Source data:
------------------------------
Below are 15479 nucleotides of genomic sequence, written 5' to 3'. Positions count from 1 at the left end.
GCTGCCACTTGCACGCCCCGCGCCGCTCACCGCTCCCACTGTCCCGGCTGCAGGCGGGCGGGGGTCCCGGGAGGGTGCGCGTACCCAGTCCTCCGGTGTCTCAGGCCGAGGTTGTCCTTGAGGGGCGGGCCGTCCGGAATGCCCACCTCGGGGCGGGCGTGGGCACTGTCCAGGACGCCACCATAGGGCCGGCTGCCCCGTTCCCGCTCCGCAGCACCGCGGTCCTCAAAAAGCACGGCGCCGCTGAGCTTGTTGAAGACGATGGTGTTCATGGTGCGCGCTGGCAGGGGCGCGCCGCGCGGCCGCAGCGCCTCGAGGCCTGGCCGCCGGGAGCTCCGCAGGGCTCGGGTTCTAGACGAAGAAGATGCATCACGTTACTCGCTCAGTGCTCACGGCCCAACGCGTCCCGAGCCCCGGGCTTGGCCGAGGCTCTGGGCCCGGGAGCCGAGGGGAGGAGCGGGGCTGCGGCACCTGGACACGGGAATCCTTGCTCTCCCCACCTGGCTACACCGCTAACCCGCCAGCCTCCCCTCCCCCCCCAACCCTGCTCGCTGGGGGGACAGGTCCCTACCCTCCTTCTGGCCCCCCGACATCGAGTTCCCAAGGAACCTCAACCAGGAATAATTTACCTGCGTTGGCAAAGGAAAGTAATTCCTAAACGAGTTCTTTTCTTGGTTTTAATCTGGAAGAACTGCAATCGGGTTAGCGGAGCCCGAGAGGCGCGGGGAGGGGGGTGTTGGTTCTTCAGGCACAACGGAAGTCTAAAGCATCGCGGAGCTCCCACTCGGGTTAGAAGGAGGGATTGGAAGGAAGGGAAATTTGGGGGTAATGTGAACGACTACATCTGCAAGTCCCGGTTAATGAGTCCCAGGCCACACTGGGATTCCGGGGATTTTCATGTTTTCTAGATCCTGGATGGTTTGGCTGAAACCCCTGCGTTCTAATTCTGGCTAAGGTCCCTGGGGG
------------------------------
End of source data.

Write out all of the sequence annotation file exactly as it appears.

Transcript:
Below are 15479 nucleotides of genomic sequence, written 5' to 3'. Positions count from 1 at the left end.
GCTGCCACTTGCACGCCCCGCGCCGCTCACCGCTCCCACTGTCCCGGCTGCAGGCGGGCGGGGGTCCCGGGAGGGTGCGCGTACCCAGTCCTCCGGTGTCTCAGGCCGAGGTTGTCCTTGAGGGGCGGGCCGTCCGGAATGCCCACCTCGGGGCGGGCGTGGGCACTGTCCAGGACGCCACCATAGGGCCGGCTGCCCCGTTCCCGCTCCGCAGCACCGCGGTCCTCAAAAAGCACGGCGCCGCTGAGCTTGTTGAAGACGATGGTGTTCATGGTGCGCGCTGGCAGGGGCGCGCCGCGCGGCCGCAGCGCCTCGAGGCCTGGCCGCCGGGAGCTCCGCAGGGCTCGGGTTCTAGACGAAGAAGATGCATCACGTTACTCGCTCAGTGCTCACGGCCCAACGCGTCCCGAGCCCCGGGCTTGGCCGAGGCTCTGGGCCCGGGAGCCGAGGGGAGGAGCGGGGCTGCGGCACCTGGACACGGGAATCCTTGCTCTCCCCACCTGGCTACACCGCTAACCCGCCAGCCTCCCCTCCCCCCCCAACCCTGCTCGCTGGGGGGACAGGTCCCTACCCTCCTTCTGGCCCCCCGACATCGAGTTCCCAAGGAACCTCAACCAGGAATAATTTACCTGCGTTGGCAAAGGAAAGTAATTCCTAAACGAGTTCTTTTCTTGGTTTTAATCTGGAAGAACTGCAATCGGGTTAGCGGAGCCCGAGAGGCGCGGGGAGGGGGGTGTTGGTTCTTCAGGCACAACGGAAGTCTAAAGCATCGCGGAGCTCCCACTCGGGTTAGAAGGAGGGATTGGAAGGAAGGGAAATTTGGGGGTAATGTGAACGACTACATCTGCAAGTCCCGGTTAATGAGTCCCAGGCCACACTGGGATTCCGGGGATTTTCATGTTTTCTAGATCCTGGATGGTTTGGCTGAAACCCCTGCGTTCTAATTCTGGCTAAGGTCCCTGGGGG